Not long after they got back from the South Pacific, Ms. Buffett introduced the singer to her brother at a lunch in Washington, D.C. It was that meeting that inspired Jimmy Buffett to buy 15 shares of Berkshire Hathaway stock in 1989, he says, adding that he has been buying it regularly ever since. How much does he own? "A lot," he says with a laugh. The share price has risen by about $75,000, or more than 800%, since the year he first bought it.
So far, Ms. Buffett has traced her family's roots to the late 17th century on Long Island, where a John Buffett was married in the town of Huntington, in 1696. Meanwhile, she says, the furthest she has gotten with Jimmy Buffett's family is the town of Rose Blanche, on the southern shore of Newfoundland.
"Trying to relate the two families has been a little more problematic," she says, owing to hazy recollections, wishful thinking and murky records. "There are plenty of miscellaneous Buffetts."
Ms. Buffett recalls with a laugh her recent visit to a genealogical society in England, where a researcher told her it would be difficult to find many records on Buffetts, because the family is "very obscure."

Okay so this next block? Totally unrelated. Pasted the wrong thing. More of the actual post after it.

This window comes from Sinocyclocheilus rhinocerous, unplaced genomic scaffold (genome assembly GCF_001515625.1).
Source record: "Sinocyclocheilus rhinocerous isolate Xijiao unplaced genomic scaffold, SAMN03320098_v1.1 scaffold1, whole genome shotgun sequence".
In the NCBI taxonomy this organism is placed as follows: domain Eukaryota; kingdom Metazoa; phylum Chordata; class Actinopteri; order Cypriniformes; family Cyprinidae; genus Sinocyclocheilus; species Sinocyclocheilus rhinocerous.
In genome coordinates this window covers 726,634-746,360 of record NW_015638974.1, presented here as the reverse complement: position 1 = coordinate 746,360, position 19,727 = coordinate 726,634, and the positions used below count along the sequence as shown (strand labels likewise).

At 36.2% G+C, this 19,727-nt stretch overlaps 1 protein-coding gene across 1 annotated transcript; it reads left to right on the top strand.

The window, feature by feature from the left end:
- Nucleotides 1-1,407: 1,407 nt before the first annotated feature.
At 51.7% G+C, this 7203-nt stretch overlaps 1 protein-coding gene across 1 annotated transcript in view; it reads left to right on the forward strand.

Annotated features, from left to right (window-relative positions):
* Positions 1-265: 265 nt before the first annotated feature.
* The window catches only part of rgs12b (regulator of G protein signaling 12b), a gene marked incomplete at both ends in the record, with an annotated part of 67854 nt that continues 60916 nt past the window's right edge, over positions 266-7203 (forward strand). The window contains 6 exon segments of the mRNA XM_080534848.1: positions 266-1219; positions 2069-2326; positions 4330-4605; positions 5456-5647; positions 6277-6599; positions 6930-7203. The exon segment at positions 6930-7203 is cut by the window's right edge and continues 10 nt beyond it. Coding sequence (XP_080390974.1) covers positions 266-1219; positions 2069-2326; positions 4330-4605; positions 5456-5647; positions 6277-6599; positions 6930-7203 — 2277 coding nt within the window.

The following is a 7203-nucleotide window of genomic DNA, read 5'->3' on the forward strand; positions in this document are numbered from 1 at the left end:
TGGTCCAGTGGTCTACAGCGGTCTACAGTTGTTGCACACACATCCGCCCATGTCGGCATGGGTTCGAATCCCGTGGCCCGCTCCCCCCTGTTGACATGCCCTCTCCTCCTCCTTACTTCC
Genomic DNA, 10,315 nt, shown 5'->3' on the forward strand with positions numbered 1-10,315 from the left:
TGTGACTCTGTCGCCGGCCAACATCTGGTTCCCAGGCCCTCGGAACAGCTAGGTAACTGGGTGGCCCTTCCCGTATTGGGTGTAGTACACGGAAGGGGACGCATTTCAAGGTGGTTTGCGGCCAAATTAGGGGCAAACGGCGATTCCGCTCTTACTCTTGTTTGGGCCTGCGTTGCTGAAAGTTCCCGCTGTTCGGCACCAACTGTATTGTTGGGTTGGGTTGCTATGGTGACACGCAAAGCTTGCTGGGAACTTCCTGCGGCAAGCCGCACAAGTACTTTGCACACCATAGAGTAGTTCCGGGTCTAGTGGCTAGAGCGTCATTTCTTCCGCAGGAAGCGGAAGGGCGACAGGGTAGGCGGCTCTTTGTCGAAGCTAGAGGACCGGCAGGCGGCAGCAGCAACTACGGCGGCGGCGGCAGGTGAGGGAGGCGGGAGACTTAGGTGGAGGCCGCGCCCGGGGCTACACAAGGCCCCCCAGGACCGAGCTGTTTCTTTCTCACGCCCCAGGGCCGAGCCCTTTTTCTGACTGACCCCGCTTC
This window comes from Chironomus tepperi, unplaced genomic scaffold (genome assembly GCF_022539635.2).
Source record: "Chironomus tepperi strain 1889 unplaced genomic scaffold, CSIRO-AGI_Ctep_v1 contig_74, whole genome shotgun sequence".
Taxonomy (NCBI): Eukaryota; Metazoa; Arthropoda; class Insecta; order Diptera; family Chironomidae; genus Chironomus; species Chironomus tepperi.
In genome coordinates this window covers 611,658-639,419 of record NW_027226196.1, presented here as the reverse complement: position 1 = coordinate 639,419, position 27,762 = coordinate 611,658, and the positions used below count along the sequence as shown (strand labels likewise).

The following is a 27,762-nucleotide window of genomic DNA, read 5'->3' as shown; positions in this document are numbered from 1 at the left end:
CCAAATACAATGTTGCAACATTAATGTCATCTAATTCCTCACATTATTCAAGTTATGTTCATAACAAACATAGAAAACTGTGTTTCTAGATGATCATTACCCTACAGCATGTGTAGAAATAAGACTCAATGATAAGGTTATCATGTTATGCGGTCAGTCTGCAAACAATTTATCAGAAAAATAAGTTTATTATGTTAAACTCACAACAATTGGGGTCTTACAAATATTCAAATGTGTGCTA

In fact, the strongest evidence she has providing a link between the families is a photograph of a family of Canadian Buffetts who trace their ancestry back to the same part of Canada as Jimmy Buffett does. One of the men in the picture, Ms. Buffett says, bears a striking resemblance to her father, Howard H. Buffett, the late Republican Nebraska congressman of the 1940s and '50s. "My father didn't have a common ordinary, everyday face," she adds. Still, there is not even documentary evidence that the person in the photograph is related to either Warren Buffett or Jimmy Buffett.
But the big-name Buffetts want to believe in their connection. "I do see some family resemblance," insists Jimmy Buffett, who adds that he has always "just kind of assumed" a family relation.
Both Buffett men say they are willing to participate in Ms. Buffett's DNA test, although they add that so far, at least, she hasn't made definite plans with either of them to conduct it.
Write to Ethan Smith at email@example.com